Blackwater Incident

The New York Times has an article this morning detailing at least part of the incident involving Blackwater contractors that resulted in the deaths of 17 Iraqi civilians and the wounding of 24 more. Reading the article requires a strong stomach and I feel some of the images will linger with me for a while.

Trying to formulate my thoughts on the article really invokes the fog of war. There is no evidence of anyone firing on the Blackwater convoy other than the company’s own protestations – but this does not mean they were not being fired upon. The incident appears to have begun when a bullet, fired by the convoy (for no identified reason, perhaps one of there “road clearing” bullets gone astray), struck a driver in the head – probably killed instantly, his foot remained on the accelerator, and the convoy opened full fire as the car continued to approach them. It appears that the convoy then started firing all around as Iraqis, stuck in their cars, tried to flee.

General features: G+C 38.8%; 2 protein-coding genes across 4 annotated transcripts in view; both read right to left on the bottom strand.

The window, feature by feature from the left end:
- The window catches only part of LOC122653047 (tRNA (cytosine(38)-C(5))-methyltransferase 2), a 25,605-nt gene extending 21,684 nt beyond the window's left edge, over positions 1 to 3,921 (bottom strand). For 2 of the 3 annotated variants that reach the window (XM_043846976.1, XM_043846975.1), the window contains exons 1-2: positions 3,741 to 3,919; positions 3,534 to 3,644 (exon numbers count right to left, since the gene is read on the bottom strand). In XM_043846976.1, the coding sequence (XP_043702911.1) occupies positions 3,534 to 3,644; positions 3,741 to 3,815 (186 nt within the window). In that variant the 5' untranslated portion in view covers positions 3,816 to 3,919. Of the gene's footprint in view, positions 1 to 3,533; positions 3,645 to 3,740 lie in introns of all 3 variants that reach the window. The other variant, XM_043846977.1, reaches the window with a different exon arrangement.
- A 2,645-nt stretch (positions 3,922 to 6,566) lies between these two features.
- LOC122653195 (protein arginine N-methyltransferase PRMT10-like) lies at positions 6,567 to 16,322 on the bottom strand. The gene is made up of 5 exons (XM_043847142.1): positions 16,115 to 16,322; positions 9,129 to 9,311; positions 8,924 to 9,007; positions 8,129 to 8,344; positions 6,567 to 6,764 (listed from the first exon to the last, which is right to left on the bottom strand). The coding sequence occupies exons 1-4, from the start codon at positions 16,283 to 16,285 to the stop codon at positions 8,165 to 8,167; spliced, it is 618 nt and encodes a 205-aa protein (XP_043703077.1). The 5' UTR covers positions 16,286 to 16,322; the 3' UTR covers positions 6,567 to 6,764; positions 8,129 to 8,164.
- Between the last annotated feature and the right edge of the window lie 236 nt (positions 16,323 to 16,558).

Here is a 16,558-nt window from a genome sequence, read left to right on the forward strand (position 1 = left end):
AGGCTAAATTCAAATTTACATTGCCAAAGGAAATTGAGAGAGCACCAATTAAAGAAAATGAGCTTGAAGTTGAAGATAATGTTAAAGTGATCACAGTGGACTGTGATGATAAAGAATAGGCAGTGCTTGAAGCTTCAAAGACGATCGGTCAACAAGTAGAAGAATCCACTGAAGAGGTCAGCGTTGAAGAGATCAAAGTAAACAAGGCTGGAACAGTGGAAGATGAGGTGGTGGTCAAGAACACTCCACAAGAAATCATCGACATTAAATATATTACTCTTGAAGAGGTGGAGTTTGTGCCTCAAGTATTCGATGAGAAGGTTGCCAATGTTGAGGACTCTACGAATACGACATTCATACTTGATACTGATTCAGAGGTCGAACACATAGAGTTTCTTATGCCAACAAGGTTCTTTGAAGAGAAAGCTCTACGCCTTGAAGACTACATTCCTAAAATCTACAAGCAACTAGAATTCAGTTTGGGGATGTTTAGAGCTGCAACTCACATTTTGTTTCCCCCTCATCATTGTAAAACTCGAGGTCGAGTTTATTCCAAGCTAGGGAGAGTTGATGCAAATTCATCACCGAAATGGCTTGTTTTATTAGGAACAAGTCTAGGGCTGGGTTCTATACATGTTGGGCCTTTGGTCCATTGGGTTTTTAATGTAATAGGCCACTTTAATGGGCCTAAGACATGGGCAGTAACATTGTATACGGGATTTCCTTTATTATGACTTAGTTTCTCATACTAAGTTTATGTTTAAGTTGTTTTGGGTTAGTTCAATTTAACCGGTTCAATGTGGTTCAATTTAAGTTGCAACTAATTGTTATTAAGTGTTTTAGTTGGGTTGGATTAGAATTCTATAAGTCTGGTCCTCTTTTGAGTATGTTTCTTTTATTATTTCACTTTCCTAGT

There appears to be very little accountability for Blackwater or other contractors in Iraq. While the Congressional hearings are a good step, I have little confidence they will result in any substantive changes. What many people fail to realize is that President Bush and others are fighting a large part of this war with private forces, avoiding the political consequences of over 300,000 soldiers in Iraq (if we could even muster that many at this point).

Furthermore, the Iraqis don’t differentiate between the acts of contractors and the acts of soldiers – they are all Americans. If we are to be successful in Iraq, by any measure, we need a wholesale change in tactics and a revision of our forces. The “surge” is not an avenue to success, it is simply a bandage meant to cover the festering wound until Mr. Bush leaves office.

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